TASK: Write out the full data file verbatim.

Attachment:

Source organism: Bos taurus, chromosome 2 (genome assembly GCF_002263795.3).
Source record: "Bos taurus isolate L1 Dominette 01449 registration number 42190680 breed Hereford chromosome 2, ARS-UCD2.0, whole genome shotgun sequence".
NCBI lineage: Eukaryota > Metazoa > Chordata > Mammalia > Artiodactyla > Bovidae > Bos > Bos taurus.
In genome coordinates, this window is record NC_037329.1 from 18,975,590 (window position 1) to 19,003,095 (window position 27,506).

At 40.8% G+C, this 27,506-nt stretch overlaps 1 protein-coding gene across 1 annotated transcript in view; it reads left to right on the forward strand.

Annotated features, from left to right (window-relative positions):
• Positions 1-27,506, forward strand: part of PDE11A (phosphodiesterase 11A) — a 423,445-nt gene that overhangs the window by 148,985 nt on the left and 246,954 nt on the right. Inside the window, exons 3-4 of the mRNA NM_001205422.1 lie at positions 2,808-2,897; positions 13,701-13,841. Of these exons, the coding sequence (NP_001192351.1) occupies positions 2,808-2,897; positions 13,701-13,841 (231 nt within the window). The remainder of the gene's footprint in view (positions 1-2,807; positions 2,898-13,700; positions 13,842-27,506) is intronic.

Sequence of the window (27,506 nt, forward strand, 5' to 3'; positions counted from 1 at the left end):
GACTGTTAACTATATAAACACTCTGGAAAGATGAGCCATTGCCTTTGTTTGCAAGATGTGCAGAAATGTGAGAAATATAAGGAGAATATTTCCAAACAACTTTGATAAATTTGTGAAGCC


Source organism: Bos taurus, chromosome 2 (genome assembly GCF_002263795.3).
Source record: "Bos taurus isolate L1 Dominette 01449 registration number 42190680 breed Hereford chromosome 2, ARS-UCD2.0, whole genome shotgun sequence".
NCBI lineage: Eukaryota > Metazoa > Chordata > Mammalia > Artiodactyla > Bovidae > Bos > Bos taurus.
In genome coordinates, this window is record NC_037329.1 from 18,975,590 (window position 1) to 19,003,095 (window position 27,506).

At 40.8% G+C, this 27,506-nt stretch overlaps 1 protein-coding gene across 1 annotated transcript in view; it reads left to right on the forward strand.

Annotated features, from left to right (window-relative positions):
• Positions 1-27,506, forward strand: part of PDE11A (phosphodiesterase 11A) — a 423,445-nt gene that overhangs the window by 148,985 nt on the left and 246,954 nt on the right. Inside the window, exons 3-4 of the mRNA NM_001205422.1 lie at positions 2,808-2,897; positions 13,701-13,841. Of these exons, the coding sequence (NP_001192351.1) occupies positions 2,808-2,897; positions 13,701-13,841 (231 nt within the window). The remainder of the gene's footprint in view (positions 1-2,807; positions 2,898-13,700; positions 13,842-27,506) is intronic.

Sequence of the window (27,506 nt, forward strand, 5' to 3'; positions counted from 1 at the left end):
GACTGTTAACTATATAAACACTCTGGAAAGATGAGCCATTGCCTTTGTTTGCAAGATGTGCAGAAATGTGAGAAATATAAGGAGAATATTTCCAAACAACTTTGATAAATTTGTGAAGCC